Listening to Art, by William Denton.
Volume five, number ten: Jacob Wrestling with the Angel and Heliodorus Driven from the Temple by Eugène Delacroix.
Hello, and welcome to Listening to Art. I’m William Denton.
This is the fourth and last of a series devoted to works by Eugène Delacroix. In this issue we will listen to two paintings in a side chapel in the Church of Saint-Sulpice, which is a Roman Catholic church in the sixth arrondissement of Paris, on the Left Bank of the Seine.
On 20 May 1849, Delacroix wrote in his Journal: “Received a letter from the Minister of the Interior confirming the commission for Saint-Sulpice.” However, he had other work on the go, and did not really start until 1854. Even then, sickness, travel and obligations meant progress was very slow.
On 16 August 1856, he wrote: “Worked in the church—am feeling rather weary; I have now put in fifteen working days there at a stretch.” On 26 August 1856: “Made a new start today on the picture of Jacob at Saint-Sulpice. Got through a deal of work during the day; I heightened the tone of the whole group, etc. The lay-in was very successful.” A year later, on 27 August 1857: “I live like a hermit and each day is like the next. Every day except Sundays I work at Saint-Sulpice, and I see no one.”
In late December 1857 he moved to an apartment and studio on the rue de Fürstenberg, very near the church. He wrote in his Journal on 28 December:
My new home is really charming. I felt rather depressed after dinner, at finding myself transplanted, but I gradually became reconciled and went to bed quite happy.
I awoke next morning to find the sun shining in the most welcoming way on the houses opposite my window. The view on to the little garden, and the cheerful look of the studio continue to give me great pleasure.
That home is now a museum, the Musée National Eugène-Delacroix. One can sit in the garden that Delacroix so loved, and think about his life and his work. I made a recording there and it is available on Radio Aporee ::: Maps (see the bibliography for the link).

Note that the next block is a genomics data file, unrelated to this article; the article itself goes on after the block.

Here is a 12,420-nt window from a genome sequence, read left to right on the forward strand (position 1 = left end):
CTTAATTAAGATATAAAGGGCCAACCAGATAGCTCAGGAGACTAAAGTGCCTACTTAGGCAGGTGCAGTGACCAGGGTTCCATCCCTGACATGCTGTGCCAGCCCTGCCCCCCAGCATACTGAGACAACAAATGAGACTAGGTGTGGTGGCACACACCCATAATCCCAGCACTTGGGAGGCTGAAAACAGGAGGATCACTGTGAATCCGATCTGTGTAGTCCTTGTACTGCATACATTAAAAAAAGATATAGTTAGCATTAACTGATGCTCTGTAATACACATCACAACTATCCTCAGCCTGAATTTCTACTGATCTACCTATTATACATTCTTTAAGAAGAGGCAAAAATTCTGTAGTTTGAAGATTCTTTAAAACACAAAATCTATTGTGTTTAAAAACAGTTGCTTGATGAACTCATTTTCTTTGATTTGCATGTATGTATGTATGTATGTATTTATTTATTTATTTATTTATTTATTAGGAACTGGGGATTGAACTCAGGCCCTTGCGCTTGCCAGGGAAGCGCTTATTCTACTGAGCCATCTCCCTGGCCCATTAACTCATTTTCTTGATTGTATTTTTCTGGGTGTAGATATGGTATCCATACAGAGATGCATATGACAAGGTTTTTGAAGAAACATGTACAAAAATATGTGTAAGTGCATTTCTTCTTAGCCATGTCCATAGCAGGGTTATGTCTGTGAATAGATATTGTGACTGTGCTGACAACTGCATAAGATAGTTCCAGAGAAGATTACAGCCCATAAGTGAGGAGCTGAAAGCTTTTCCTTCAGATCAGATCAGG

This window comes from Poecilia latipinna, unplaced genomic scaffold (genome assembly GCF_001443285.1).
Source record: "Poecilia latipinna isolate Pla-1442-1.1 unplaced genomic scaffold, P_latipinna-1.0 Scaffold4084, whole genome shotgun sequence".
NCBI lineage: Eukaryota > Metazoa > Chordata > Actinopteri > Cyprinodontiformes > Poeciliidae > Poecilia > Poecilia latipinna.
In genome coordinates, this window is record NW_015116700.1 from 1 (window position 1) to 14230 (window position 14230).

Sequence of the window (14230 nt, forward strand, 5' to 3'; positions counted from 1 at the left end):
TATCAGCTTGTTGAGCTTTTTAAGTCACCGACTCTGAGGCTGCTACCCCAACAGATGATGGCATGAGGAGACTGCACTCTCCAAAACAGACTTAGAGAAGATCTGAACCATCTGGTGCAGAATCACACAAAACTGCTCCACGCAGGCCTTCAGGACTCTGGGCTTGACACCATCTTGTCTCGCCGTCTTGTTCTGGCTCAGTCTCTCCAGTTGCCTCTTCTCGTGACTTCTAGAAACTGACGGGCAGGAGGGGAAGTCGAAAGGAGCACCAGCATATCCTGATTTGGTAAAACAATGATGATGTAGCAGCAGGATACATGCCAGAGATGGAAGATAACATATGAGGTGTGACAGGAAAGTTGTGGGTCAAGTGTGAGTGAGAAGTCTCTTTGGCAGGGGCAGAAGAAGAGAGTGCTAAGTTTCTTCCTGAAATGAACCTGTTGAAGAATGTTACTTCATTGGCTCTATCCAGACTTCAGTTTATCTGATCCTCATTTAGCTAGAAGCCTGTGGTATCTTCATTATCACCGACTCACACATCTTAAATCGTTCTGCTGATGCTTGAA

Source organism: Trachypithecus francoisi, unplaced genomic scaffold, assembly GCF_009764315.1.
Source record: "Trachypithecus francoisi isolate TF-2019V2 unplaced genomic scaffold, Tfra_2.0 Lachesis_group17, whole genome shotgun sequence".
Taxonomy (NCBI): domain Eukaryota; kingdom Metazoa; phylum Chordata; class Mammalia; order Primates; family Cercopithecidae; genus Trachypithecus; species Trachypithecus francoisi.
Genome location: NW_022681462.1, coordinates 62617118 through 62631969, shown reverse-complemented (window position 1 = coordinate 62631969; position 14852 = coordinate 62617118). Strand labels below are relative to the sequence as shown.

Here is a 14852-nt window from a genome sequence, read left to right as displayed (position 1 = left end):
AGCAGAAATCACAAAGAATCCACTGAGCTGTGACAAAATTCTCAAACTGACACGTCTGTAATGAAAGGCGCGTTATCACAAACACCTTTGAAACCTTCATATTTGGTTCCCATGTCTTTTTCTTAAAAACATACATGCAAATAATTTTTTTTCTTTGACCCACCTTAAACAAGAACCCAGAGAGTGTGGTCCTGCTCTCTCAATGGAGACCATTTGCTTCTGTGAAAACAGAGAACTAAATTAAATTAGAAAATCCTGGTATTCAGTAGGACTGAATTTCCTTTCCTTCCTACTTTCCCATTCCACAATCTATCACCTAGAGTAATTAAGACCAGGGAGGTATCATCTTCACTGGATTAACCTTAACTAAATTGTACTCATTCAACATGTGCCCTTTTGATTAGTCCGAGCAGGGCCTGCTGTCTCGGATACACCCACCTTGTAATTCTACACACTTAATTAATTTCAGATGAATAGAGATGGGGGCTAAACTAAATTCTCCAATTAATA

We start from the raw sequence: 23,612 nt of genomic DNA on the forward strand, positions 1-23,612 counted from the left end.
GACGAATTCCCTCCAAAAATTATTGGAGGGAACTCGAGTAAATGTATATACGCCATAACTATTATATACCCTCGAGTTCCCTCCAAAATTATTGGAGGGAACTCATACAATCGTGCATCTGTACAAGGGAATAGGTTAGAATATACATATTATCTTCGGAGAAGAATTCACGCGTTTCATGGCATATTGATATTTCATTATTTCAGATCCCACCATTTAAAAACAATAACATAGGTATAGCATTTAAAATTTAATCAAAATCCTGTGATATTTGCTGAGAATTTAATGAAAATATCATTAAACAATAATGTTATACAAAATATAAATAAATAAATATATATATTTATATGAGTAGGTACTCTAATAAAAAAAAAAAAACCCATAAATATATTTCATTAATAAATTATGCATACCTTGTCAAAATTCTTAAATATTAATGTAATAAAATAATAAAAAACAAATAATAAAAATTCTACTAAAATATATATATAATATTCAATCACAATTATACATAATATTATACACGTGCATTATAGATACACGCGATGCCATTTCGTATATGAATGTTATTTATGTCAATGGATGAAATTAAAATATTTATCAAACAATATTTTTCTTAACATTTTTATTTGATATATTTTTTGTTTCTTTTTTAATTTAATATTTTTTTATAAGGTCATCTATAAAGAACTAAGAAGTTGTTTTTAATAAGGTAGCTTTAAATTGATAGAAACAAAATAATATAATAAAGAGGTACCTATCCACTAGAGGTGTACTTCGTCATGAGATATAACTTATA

Delacroix had some trouble with his assistants, as he wrote about on 06 April 1860:
Went to Saint-Sulpice, today. Boulangé had done nothing, and had not understood one word of what I wanted. I seized a paintbrush and, in a fury, gave him the idea for the grisaille frames and the festoon. It is most extraordinary; although I was tired when I reached home, my nerves were not on edge. I believe that this is the first real sign of returning health after so many setbacks.
And then the next day, 07 April 1860, he wrote:
Went to Saint-Sulpice. Boulangé was not there to meet me. The unspeakable rascal never turns up, does no work, and puts down the delays to my changeableness. He actually was not there! I came home in a rage and have written to him about it.
My evening walks are doing me good.
Finally, in the summer of 1861, the chapel was done. In his biography Delacroix, Barthélémy Jobert says:
The religious theme recedes before the simple, realistic depiction of nature, and the dust of the caravan winding into the distance. There is a boldness that sets Delacroix apart from his contemporaries, a Delacroix who is outside all the theoretical discussions informing the decorative religious painting then undergoing a significant rebirth, a Delacroix equally far from those who claimed to rediscover the fervor of ancient times by imitating medieval and Renaissance models. He disassociated himself from them by the very relationship of his compositions to the architecture: they fill the frame assigned to them, neither referring to nor inspired by any tradition, and this gives them a startlingly modern look, resulting from more than the vigorous brushwork. This boldness was understood by some, violently opposed by others.
These are paintings, oil and wax on plaster, each 485 cm wide by 781 cm high.
Now let’s listen to Jacob Wrestling with the Angel and Heliodorus Driven from the Temple by Eugène Delacroix, recorded at the Church of Saint-Sulpice, in Paris, on 19 July 2019.
That was Jacob Wrestling with the Angel and Heliodorus Driven from the Temple by Eugène Delacroix. I hope you enjoyed listening to them as much as I did.
For more information and links to things I’ve mentioned, please visit listeningtoart.org.
Listening to Art is licensed under a Creative Commons Attribution 4.0 International License.
All web sites accessed as of date of publication.
Delacroix, Eugène. The Journal of Eugène Delacroix. 3rd ed. Edited by Hubert Wellington. Translated by Lucy Norton. London: Phaidon Press, 2001.
Denton, William. “In the Garden at the Delacroix Museum.” Radio Aporee ::: Maps. https://aporee.org/maps/?loc=46366&m=OSM.
Jobert, Barthélémy. Delacroix. Translated by Terry Grabar and Alexandra Bonfante-Warren. Princeton NJ: Princeton University Press, 1998.
Kauffmann, Jean-Paul. The Struggle with the Angel: Delacroix, Jacob and the God of Good and Evil. Translated by Patricia Clancy. New York: Four Walls Eight Windows, 2002.
Wikipedia, s.v. “Church of Saint-Sulpice,” https://en.wikipedia.org/wiki/Church_of_Saint-Sulpice,_Paris.
Wikipedia, s.v. “Eugène Delacroix,” https://en.wikipedia.org/wiki/Eugène_Delacroix.